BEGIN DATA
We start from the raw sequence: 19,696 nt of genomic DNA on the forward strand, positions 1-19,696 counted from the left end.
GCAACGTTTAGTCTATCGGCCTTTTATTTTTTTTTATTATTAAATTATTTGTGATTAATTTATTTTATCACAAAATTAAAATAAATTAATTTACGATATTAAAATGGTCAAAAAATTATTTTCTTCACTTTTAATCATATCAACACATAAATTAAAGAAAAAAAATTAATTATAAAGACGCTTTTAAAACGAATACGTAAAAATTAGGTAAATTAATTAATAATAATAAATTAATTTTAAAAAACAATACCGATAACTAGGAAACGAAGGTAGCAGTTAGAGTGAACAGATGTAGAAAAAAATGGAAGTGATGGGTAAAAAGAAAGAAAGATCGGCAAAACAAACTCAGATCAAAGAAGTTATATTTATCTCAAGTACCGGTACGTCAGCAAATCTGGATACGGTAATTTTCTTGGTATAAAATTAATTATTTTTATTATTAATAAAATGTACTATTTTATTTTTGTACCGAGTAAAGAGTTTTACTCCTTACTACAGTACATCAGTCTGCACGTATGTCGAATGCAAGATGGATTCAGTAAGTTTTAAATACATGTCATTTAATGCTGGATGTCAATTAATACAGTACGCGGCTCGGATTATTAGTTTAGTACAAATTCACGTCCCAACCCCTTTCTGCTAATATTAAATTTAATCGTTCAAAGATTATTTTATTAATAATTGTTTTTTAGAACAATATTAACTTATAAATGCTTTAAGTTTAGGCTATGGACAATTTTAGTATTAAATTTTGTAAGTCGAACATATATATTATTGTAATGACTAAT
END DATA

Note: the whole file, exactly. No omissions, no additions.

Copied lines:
We start from the raw sequence: 19,696 nt of genomic DNA on the forward strand, positions 1-19,696 counted from the left end.
GCAACGTTTAGTCTATCGGCCTTTTATTTTTTTTTATTATTAAATTATTTGTGATTAATTTATTTTATCACAAAATTAAAATAAATTAATTTACGATATTAAAATGGTCAAAAAATTATTTTCTTCACTTTTAATCATATCAACACATAAATTAAAGAAAAAAAATTAATTATAAAGACGCTTTTAAAACGAATACGTAAAAATTAGGTAAATTAATTAATAATAATAAATTAATTTTAAAAAACAATACCGATAACTAGGAAACGAAGGTAGCAGTTAGAGTGAACAGATGTAGAAAAAAATGGAAGTGATGGGTAAAAAGAAAGAAAGATCGGCAAAACAAACTCAGATCAAAGAAGTTATATTTATCTCAAGTACCGGTACGTCAGCAAATCTGGATACGGTAATTTTCTTGGTATAAAATTAATTATTTTTATTATTAATAAAATGTACTATTTTATTTTTGTACCGAGTAAAGAGTTTTACTCCTTACTACAGTACATCAGTCTGCACGTATGTCGAATGCAAGATGGATTCAGTAAGTTTTAAATACATGTCATTTAATGCTGGATGTCAATTAATACAGTACGCGGCTCGGATTATTAGTTTAGTACAAATTCACGTCCCAACCCCTTTCTGCTAATATTAAATTTAATCGTTCAAAGATTATTTTATTAATAATTGTTTTTTAGAACAATATTAACTTATAAATGCTTTAAGTTTAGGCTATGGACAATTTTAGTATTAAATTTTGTAAGTCGAACATATATATTATTGTAATGACTAAT